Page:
How Many Fund Holdings Is Too Many?
You might be surprised at just how low you can go.
Here's a question that seems simple but, like many investment topics, can be tricky to answer: How many funds should you own in a given account in your investment portfolio?
The bottom line is that there's no single number that's right for everyone. If you want to keep things simple, you can go with as few as one (think target-date funds), three, or five funds that cover the core asset classes. (You won't be alone if you go for the Marie Kondo approach to your mutual fund investments. According to the Investment Company Institute's 2018 "Profile of Mutual Fund Shareholders," more than half of U.S. households own four or fewer funds--likely owing to the predominance of target-date funds.)
My group at Morningstar provides outsourced fiduciary services to retirement-plan clients. We typically offer "core," "standard," and "expanded" lineup options, geared toward the specific demographic characteristics and preferences of a given plan sponsor (arrived at through questionnaires). A core lineup offers a more limited but still diversified set of six asset classes, usually in cases where a work force is deemed to have less investment knowledge and lower risk tolerance or capacity. Standard and expanded lineups will offer more choices, extended to a greater number of diversifying satellite asset classes for employee bases with greater investment knowledge and higher risk tolerances (among other factors considered, such as industry-specific exposures or preferences of the workers).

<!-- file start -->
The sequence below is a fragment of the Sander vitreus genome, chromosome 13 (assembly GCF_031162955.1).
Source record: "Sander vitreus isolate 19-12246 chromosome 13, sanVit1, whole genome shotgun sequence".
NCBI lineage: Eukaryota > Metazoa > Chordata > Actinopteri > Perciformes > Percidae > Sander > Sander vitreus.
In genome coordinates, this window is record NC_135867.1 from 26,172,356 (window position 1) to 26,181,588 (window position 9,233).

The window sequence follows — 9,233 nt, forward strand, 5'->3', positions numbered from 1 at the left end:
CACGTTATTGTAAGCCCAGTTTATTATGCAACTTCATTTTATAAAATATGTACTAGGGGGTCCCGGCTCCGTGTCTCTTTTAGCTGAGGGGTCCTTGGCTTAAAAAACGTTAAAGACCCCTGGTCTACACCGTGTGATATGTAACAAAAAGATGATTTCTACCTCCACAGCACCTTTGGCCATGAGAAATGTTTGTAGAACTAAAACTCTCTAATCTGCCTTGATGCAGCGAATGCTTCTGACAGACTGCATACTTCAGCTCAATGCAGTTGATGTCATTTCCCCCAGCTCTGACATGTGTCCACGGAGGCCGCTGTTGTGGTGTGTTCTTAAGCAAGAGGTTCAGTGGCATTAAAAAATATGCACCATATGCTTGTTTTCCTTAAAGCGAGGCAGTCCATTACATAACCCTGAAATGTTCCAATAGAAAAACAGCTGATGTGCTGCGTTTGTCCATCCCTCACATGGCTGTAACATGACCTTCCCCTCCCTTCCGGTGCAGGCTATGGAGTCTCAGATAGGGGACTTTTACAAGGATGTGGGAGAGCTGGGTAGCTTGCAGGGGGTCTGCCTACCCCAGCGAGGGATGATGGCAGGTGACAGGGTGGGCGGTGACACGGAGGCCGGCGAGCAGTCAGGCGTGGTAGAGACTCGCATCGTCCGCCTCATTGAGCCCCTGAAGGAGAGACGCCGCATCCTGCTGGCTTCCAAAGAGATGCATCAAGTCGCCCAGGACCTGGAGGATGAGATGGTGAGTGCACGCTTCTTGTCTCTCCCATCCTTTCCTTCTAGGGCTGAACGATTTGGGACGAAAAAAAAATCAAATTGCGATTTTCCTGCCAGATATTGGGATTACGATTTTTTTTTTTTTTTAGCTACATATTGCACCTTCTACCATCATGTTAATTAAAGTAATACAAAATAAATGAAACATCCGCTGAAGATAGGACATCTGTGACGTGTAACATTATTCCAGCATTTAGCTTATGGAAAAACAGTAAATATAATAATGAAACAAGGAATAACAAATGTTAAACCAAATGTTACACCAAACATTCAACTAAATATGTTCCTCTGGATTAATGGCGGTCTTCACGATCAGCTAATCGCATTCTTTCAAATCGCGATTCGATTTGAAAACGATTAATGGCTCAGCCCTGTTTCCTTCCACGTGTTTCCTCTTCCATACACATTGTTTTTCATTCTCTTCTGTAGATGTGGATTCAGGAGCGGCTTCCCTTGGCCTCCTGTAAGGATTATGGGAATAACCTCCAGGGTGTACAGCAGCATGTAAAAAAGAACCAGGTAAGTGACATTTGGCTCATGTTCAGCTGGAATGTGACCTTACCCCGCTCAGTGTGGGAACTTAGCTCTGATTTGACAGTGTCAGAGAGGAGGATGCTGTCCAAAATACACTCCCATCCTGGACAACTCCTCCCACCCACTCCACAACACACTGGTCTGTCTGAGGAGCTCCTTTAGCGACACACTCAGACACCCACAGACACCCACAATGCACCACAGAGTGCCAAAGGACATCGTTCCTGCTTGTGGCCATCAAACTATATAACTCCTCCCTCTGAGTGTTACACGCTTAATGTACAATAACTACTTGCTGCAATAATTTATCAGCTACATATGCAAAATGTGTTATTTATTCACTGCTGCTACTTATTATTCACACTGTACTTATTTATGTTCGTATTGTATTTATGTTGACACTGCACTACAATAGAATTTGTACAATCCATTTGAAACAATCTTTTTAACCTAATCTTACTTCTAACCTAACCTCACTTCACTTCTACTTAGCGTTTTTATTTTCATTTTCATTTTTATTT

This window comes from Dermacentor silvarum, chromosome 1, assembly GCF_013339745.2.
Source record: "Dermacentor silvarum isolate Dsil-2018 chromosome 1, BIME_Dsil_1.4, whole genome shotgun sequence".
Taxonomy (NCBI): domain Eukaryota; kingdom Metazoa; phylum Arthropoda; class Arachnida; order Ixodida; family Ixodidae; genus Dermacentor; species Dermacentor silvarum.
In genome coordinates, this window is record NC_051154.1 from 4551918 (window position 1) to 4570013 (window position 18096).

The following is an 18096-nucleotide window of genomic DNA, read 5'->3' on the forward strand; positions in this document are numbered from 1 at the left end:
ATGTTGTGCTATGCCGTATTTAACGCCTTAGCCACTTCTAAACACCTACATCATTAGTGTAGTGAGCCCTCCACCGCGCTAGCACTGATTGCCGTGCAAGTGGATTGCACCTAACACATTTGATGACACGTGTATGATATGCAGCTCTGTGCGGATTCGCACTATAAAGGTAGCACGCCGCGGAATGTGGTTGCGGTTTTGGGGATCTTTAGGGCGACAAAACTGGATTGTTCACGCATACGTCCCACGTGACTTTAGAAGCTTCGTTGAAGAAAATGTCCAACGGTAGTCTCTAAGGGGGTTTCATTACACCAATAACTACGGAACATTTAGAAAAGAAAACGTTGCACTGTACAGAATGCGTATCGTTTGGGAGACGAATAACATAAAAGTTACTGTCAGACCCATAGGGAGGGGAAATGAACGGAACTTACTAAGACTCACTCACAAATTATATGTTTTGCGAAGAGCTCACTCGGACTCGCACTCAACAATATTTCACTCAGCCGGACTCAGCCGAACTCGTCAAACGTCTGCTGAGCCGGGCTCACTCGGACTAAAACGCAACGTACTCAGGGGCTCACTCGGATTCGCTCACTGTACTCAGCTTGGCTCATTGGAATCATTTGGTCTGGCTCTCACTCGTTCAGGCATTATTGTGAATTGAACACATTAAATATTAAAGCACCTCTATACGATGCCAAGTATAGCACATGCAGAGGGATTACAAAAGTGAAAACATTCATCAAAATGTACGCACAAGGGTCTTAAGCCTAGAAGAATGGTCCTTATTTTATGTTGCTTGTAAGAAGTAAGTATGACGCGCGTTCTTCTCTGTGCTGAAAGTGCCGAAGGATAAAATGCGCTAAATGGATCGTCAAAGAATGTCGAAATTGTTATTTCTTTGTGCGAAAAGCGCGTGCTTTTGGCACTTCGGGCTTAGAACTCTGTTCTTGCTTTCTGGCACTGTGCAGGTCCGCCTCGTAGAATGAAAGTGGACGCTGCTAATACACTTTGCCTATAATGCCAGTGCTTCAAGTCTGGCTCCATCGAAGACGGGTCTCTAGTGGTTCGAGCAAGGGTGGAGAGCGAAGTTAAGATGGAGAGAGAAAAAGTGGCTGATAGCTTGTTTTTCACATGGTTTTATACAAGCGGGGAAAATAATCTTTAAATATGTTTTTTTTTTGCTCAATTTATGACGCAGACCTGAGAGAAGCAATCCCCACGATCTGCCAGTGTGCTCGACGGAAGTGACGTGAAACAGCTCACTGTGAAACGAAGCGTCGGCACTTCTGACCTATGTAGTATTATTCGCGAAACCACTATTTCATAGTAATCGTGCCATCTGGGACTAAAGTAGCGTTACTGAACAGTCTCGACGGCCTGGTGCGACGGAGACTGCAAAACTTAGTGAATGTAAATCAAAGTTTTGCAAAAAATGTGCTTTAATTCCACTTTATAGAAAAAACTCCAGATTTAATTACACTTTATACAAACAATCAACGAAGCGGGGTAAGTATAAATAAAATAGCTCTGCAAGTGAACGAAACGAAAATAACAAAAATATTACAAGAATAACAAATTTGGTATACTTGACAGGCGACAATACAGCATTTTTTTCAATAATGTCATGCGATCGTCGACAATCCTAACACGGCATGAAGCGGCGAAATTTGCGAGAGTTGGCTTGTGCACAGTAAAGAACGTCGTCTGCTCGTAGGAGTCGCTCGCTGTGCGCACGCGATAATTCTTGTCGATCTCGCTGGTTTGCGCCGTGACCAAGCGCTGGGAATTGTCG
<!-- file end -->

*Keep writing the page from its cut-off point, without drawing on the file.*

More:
As an investor, you might think about your own approach in similar terms: Do I have the interest, knowledge, and greater tolerance for the ups and downs of specialized asset classes to support a more expansive set of funds in my portfolio? Or should I content myself with a more self-contained list?
When creating broader menus of funds for retirement-plan sponsors to choose from, we offer firms the ability to select up to eight noncore asset classes out of a larger available menu of investment types. These include commonly used categories such as high-yield bond, inflation-protected bonds, and REITs, as well as several more-specialized categories. We limit the number of noncore options because we want to minimize the risk of investors tilting their portfolios too heavily toward the satellite asset classes. In all, a plan could have as many as 13 distinct asset classes (excluding cash and target-date funds) and a maximum of 24 funds (because plans can use multiple funds in the core categories). Research has shown that past that number, what psychologists call "choice overload" can set in. (See Sheena Iyengar and Mark Lepper's classic jam study, as well as similar research conducted by Iyengar and colleagues on choice in 401(k) plans.)